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Tinkoff rider's bike has a chrome finish and some special one-off features

Twice Tour de France winner Alberto Contador crashed on both stages one and two of this year’s race but he’s battling on despite his injuries. The Tinkoff rider is racing most stages on this Specialized S-Works Tarmac with a special chrome finish.

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The frame is made from carbon-fibre, of course – what Specialized calls its FACT (Functional Advanced Composite Technology) carbon. It is built to a compact design with a sloping top tube. It also comes with a tapered head tube, and the cables run internally.

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One of the major talking points, though, is the chrome finish that Specialized has given to the down tube, seat tube and head tube, and also to much of the top tube and fork. Applying the very thin layer of chrome is a very labour intensive and expensive process, but if you want something this eye-catching, that’s what it takes. 

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The stays and the bottoms of the fork legs are black, separated from the chrome by yellow, pink and red stripes. As you could probably work out for yourself, those colours represent the leader’s jerseys in each of the Grand Tours: the Tour de France, the Giro d’Italia and the Vuelta a Espana, respectively. Contador is one of only six riders in history to have won all three, the others being Jacques Anquetil, Felice Gimondi, Eddy Merckx (naturally), Bernard Hinault, and Vincenzo Nibali.

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Specialized will make about 50 or 60 frames in this finish available to the public, although they won’t be cheap. That’s just rain you can see on the surface in some of the pictures, by the way. The finish itself is impeccable. Look carefully and you can see Dave’s reflection as he took the photos.

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FSA has continued the colour theme on the OS 99 aluminium stem and K-Force handlebar. The bar is made from unidirectional carbon-fibre reinforced with Kevlar.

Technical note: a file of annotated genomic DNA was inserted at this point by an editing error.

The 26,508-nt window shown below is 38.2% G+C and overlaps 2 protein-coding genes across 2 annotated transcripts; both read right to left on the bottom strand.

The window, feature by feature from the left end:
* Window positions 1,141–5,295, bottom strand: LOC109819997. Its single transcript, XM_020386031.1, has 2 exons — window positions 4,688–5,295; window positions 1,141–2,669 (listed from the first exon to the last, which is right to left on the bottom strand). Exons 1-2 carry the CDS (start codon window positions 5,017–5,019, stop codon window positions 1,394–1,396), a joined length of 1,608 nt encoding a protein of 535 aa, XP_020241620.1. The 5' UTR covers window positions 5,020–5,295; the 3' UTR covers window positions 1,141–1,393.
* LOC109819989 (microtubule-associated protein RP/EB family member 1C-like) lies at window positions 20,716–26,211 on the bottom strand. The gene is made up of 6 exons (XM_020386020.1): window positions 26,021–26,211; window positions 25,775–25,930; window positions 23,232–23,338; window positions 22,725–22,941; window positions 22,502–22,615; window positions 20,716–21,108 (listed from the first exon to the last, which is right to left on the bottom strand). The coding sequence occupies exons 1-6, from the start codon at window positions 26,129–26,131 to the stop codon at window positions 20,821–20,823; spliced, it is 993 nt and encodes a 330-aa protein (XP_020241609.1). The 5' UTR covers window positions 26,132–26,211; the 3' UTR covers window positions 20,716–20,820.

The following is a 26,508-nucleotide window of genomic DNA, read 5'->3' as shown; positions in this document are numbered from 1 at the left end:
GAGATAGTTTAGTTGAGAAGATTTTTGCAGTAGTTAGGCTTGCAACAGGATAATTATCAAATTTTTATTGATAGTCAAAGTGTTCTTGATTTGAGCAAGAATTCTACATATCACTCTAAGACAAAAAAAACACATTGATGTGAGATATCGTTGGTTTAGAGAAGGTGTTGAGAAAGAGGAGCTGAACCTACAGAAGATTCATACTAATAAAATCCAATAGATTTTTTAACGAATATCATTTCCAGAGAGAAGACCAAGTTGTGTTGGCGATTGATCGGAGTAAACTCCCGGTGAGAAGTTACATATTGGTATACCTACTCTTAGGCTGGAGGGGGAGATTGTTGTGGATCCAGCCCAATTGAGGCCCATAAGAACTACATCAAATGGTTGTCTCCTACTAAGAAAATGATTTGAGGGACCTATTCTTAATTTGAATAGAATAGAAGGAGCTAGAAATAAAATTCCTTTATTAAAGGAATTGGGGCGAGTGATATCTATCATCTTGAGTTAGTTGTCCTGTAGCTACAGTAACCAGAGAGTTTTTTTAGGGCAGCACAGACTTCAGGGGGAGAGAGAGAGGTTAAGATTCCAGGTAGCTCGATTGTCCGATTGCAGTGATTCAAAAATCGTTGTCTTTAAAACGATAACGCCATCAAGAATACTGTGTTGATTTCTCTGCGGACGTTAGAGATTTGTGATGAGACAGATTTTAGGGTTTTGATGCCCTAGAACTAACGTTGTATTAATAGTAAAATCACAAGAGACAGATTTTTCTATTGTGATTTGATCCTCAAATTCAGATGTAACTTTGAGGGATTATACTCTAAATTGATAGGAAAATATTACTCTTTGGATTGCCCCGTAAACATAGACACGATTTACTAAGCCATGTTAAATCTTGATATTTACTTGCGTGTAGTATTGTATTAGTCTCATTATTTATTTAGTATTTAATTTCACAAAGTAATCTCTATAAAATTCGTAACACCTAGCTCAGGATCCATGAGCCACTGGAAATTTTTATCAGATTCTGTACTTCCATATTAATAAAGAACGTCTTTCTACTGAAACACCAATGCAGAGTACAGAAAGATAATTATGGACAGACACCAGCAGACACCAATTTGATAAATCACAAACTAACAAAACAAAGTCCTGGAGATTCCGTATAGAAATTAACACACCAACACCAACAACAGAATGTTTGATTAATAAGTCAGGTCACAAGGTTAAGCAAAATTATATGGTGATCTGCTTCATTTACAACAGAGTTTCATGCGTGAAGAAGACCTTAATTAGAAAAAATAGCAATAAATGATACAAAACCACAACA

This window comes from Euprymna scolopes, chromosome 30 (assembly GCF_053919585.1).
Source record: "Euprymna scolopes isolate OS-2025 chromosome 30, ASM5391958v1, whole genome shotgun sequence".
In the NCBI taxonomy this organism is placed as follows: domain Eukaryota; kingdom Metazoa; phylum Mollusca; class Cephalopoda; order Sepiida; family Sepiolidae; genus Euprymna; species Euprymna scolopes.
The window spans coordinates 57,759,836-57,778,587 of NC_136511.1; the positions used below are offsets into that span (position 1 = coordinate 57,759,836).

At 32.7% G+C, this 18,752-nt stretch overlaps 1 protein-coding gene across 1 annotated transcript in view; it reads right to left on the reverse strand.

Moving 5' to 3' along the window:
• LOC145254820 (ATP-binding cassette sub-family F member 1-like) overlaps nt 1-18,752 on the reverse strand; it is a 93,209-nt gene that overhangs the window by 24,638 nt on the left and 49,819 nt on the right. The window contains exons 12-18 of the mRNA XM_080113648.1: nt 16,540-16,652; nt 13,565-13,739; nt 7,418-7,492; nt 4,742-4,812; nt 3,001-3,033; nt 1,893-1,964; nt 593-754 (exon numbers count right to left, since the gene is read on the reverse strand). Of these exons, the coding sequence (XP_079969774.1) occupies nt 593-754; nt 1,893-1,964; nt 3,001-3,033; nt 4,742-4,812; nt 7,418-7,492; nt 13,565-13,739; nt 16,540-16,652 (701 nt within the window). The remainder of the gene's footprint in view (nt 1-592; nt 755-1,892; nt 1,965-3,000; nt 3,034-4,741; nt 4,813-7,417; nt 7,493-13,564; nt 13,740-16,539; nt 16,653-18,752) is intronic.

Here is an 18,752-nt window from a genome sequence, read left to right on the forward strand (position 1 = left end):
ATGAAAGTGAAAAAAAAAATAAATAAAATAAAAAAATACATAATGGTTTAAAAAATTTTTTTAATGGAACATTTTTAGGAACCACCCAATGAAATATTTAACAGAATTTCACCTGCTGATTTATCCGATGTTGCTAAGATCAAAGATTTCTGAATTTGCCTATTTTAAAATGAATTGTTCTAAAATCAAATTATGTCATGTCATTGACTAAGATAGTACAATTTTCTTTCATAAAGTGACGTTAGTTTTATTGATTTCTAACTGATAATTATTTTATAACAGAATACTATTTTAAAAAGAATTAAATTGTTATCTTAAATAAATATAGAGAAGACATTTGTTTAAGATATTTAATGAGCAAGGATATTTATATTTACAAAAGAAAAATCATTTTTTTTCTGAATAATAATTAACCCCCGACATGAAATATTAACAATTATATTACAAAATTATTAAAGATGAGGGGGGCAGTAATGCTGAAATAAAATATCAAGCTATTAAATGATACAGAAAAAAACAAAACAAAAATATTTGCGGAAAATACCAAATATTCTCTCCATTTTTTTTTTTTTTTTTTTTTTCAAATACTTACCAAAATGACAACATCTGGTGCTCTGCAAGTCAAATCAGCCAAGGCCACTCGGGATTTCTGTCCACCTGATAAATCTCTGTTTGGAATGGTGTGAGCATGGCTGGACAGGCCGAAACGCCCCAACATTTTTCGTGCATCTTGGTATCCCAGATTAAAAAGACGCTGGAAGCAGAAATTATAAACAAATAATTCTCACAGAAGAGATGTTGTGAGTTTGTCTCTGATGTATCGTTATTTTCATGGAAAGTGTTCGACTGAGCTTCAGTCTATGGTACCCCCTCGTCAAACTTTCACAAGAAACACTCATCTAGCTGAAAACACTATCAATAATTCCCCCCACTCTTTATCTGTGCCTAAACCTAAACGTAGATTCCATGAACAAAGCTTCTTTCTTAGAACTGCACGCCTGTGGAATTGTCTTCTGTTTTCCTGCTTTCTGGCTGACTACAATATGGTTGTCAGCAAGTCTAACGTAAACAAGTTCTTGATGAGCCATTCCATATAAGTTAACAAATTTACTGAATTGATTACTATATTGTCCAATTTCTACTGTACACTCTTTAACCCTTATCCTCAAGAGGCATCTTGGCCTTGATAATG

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The seatpost is FSA K-Force too, and it’s also made from carbon-fibre, That little graphic alongside Contador’s name on the frame sticker is a hand in the shape of a gun, a reference to his El Pistolero nickname and his victory salute.

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The Prologo Nago Evo PAS saddle has the same colour scheme as the frame, including the stripes, and it’s personalised with Contador’s name in several places..

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Tinkoff Saxo is sponsored by Shimano so all riders use Dura-Ace groupsets. Unusually, this bike is equipped with the mechanical version rather than with Di2 electronic shifters and derailleurs. Why? It’s apparently largely down to the mechanic. Contador’s mechanic prefers to work with mechanical components and Alberto is happy to go along with that. 

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This is existing Dura-Ace 9000, by the way, rather than the new Dura-Ace 9100 that was announced last week. The teams aren’t expecting to take delivery of 9100 until the off-season and are hoping to get plenty of time on it before the 2017 season begins.

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Contador uses 172.5mm cranks and this bike is equipped with a 53/39T chainset. Those are Look Keo Blade 2 pedals on there.

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The distinctive cables are Alligator i-Link – a system that we reviewed here on road.cc a few years ago. 

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Specialized’s Roval CLX 40 wheels have 40mm-deep carbon-fibre rims, carbon/alloy hubs, and they spin on CeramicSpeed bearings. CeramicSpeed also provides the bottom bracket and headset bearings. 

The tyres are Specialized’s own S-Works Turbo Gripton tubulars in a 24mm width. 

For mountain stages Contador will use some other tyres that are made with a 290TPI poly-cotton casing and Specialized’s own Gripton rubber composition. They’re designed to be extremely lightweight (260g), with low inertia. The idea is that they’ll accelerate fast and will be particularly useful when trying to jump away from a group on the climbs. Not all riders will get these, just GC hopefuls like Contador. They're going to have to make a big, big difference to get him back into contention from the position he's in right now.

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The flip-side of the low weight is a lack of durability. It'll depend on conditions but Specialized expect a lifetime of just 1200km (750 miles).

Only about 200 of these tyres will be made available to the public (perhaps only because pro racers have to use products that the rest of us are able to buy) at a retail price of €79.90 each.

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Anything we’ve missed? The bottle cages are carbon-fibre Tacx Devas, and K-Edge provides the chain catcher.

Mat has worked for loads of bike magazines over 20+ years, and been editor of 220 Triathlon and Cycling Plus. He's been road.cc technical editor for eight years, testing bikes, fettling the latest kit, and trying out the most up-to-the-minute clothing. We send him off around the world to get all the news from launches and shows too. He has won his category in Ironman UK 70.3 and finished on the podium in both marathons he has run. Mat is a Cambridge graduate who did a post-grad in magazine journalism, and he is a past winner of the Cycling Media Award for Specialist Online Writer.